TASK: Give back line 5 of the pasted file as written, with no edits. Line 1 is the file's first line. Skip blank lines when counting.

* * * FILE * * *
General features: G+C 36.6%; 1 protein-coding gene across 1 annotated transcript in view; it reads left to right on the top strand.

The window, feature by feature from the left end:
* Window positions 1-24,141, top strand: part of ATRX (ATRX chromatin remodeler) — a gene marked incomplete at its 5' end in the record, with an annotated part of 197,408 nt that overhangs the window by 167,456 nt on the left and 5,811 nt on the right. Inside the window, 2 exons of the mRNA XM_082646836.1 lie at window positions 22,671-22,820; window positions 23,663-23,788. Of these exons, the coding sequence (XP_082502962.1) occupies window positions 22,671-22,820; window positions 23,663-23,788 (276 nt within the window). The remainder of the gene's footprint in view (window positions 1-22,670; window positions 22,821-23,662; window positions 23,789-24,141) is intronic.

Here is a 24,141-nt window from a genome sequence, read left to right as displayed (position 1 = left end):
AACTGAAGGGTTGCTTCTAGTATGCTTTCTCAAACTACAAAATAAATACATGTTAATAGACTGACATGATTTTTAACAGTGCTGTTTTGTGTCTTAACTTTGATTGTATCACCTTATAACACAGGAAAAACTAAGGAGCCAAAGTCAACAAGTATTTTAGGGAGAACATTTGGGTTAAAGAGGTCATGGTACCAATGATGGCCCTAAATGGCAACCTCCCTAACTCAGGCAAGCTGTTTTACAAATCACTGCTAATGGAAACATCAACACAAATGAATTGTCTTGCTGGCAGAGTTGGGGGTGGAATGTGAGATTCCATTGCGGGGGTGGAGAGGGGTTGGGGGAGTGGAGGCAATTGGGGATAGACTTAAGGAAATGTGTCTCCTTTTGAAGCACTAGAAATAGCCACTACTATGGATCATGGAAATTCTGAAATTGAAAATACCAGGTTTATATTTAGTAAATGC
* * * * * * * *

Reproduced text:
AACTGAAGGGTTGCTTCTAGTATGCTTTCTCAAACTACAAAATAAATACATGTTAATAGACTGACATGATTTTTAACAGTGCTGTTTTGTGTCTTAACTTTGATTGTATCACCTTATAACACAGGAAAAACTAAGGAGCCAAAGTCAACAAGTATTTTAGGGAGAACATTTGGGTTAAAGAGGTCATGGTACCAATGATGGCCCTAAATGGCAACCTCCCTAACTCAGGCAAGCTGTTTTACAAATCACTGCTAATGGAAACATCAACACAAATGAATTGTCTTGCTGGCAGAGTTGGGGGTGGAATGTGAGATTCCATTGCGGGGGTGGAGAGGGGTTGGGGGAGTGGAGGCAATTGGGGATAGACTTAAGGAAATGTGTCTCCTTTTGAAGCACTAGAAATAGCCACTACTATGGATCATGGAAATTCTGAAATTGAAAATACCAGGTTTATATTTAGTAAATGC